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Garlic Is Life Paperback – March 1, 1996
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Top Customer Reviews
Originally I started with 12 cloves of garlic my first year gardening. Each year I planted more and more until just last fall when I planted almost 400. This is something that also happened to the author of this story, as well as something that will ring true to anyone that takes on the challenge of growing garlic.
The book serves as an autobiographical tale of the authors life as it has revolved around garlic in one form or another. The characters are very real (although they should be if they're based on real characters) and the author does a great job of bringing you into his life and showing you how garlic really connects him to his childhood (more specifically his father) and his ancestors. He talks at great lengths on this history of certain strains as well as the "garlic" we find in grocery stores.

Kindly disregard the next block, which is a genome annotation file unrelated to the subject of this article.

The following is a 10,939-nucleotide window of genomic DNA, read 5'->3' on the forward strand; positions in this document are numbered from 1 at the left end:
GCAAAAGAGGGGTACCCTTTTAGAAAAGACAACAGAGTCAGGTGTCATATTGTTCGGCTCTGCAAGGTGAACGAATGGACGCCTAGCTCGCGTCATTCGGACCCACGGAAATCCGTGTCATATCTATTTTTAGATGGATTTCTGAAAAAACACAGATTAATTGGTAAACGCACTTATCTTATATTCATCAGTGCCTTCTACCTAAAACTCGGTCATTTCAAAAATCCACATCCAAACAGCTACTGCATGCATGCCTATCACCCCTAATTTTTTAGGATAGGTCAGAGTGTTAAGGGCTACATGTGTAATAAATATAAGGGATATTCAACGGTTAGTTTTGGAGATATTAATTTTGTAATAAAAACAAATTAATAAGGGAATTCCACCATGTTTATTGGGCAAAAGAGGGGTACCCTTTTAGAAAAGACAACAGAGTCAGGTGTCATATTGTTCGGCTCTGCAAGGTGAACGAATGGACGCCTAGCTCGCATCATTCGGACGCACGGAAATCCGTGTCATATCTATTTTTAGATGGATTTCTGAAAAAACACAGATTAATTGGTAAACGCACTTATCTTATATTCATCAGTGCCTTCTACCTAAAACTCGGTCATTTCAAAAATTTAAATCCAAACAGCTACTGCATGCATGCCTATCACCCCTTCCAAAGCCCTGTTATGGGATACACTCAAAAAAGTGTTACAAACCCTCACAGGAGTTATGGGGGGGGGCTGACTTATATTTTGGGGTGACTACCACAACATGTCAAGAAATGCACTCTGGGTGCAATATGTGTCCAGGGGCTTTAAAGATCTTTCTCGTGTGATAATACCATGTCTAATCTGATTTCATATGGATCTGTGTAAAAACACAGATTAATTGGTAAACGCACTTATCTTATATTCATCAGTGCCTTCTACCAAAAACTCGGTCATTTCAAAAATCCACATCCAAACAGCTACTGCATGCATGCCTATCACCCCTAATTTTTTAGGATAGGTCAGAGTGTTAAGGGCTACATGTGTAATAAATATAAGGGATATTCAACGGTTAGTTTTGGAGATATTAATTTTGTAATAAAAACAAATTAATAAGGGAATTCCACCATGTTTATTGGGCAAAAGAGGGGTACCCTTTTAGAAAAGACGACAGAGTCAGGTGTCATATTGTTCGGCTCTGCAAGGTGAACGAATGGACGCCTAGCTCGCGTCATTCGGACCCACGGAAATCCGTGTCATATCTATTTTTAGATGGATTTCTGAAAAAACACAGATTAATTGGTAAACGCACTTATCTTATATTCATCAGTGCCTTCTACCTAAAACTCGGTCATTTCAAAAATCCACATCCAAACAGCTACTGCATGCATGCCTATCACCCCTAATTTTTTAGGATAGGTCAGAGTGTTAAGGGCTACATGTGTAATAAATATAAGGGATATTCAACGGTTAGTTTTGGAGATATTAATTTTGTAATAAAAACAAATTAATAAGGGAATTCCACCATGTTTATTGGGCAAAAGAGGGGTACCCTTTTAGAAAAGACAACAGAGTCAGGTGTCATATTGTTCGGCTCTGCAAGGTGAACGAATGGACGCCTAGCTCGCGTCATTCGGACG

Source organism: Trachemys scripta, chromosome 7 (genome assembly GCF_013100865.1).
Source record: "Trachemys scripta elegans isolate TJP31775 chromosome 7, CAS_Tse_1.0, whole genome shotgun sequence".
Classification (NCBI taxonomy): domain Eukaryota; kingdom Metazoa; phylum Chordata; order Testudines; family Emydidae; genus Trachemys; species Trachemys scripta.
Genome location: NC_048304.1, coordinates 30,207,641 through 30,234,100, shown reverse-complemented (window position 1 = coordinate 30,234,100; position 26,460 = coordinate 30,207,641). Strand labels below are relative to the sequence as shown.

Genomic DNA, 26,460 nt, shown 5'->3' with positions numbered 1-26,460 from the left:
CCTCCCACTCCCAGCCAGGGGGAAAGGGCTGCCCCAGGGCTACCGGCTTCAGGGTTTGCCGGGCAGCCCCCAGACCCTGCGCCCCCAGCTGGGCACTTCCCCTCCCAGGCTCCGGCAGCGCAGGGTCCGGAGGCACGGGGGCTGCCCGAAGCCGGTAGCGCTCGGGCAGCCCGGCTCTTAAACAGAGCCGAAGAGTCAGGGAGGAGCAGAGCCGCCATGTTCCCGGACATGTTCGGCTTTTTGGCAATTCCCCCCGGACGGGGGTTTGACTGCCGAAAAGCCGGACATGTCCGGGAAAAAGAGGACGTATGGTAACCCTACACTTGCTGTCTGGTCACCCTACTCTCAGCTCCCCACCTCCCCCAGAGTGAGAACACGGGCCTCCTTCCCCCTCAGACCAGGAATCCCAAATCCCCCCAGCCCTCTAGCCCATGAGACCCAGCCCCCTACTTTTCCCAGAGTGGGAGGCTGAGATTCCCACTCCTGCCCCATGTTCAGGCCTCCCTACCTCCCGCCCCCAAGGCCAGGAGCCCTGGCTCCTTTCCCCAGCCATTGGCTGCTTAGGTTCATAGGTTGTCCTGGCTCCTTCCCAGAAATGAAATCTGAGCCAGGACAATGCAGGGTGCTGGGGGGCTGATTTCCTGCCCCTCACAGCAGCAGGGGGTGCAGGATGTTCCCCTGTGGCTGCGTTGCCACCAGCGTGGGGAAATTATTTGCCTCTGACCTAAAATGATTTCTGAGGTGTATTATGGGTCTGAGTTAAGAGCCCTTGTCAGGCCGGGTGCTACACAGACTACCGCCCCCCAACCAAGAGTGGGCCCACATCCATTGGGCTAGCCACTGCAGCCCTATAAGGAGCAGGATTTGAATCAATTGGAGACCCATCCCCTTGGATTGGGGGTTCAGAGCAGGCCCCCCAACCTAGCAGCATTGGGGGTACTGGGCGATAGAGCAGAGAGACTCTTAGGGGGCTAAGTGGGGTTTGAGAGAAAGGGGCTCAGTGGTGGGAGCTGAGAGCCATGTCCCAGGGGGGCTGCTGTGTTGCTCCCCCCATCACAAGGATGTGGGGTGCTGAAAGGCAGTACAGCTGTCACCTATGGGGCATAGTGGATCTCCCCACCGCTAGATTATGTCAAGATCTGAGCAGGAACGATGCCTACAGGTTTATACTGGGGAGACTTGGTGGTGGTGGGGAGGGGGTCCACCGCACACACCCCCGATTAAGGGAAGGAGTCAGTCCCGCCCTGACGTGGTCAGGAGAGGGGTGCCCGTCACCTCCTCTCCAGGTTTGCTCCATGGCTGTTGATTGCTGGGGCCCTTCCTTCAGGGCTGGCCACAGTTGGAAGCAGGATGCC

I highly recommend this book for anyone interested in growing garlic, or has found themselves on their hands and knees on an overcast day in October plunking clove after clove after clove in the ground. This book will certainly ring true. Even if you don't have an interest in garlic but are still interested in gardening, this book is a fun, easy read that you can enjoy while sipping a glass of ice tea after you finish your garden duties.
With all that said there is only one thing about this book that bugged me, and it is the main reason why it lost a star. The dialogue. Now, it stands to reason that the author probably used some of the exact words from conversations he had with people but I couldn't get past it's awkwardness.Read more ›
Most Recent Customer Reviews
It was very informative, yet very personal. I like Chester Aaron's writing style, it made me want to meet the man, while at the same time made me feel that I already had.Published on October 25, 2013 by pirate fan
Take a good helping of witty memoir, add a handful of very useful gardening/farming information, & a huge heap of garlic (and recipes) and you have a marvelous book. Read morePublished on April 1, 2008 by Robert J. Kourik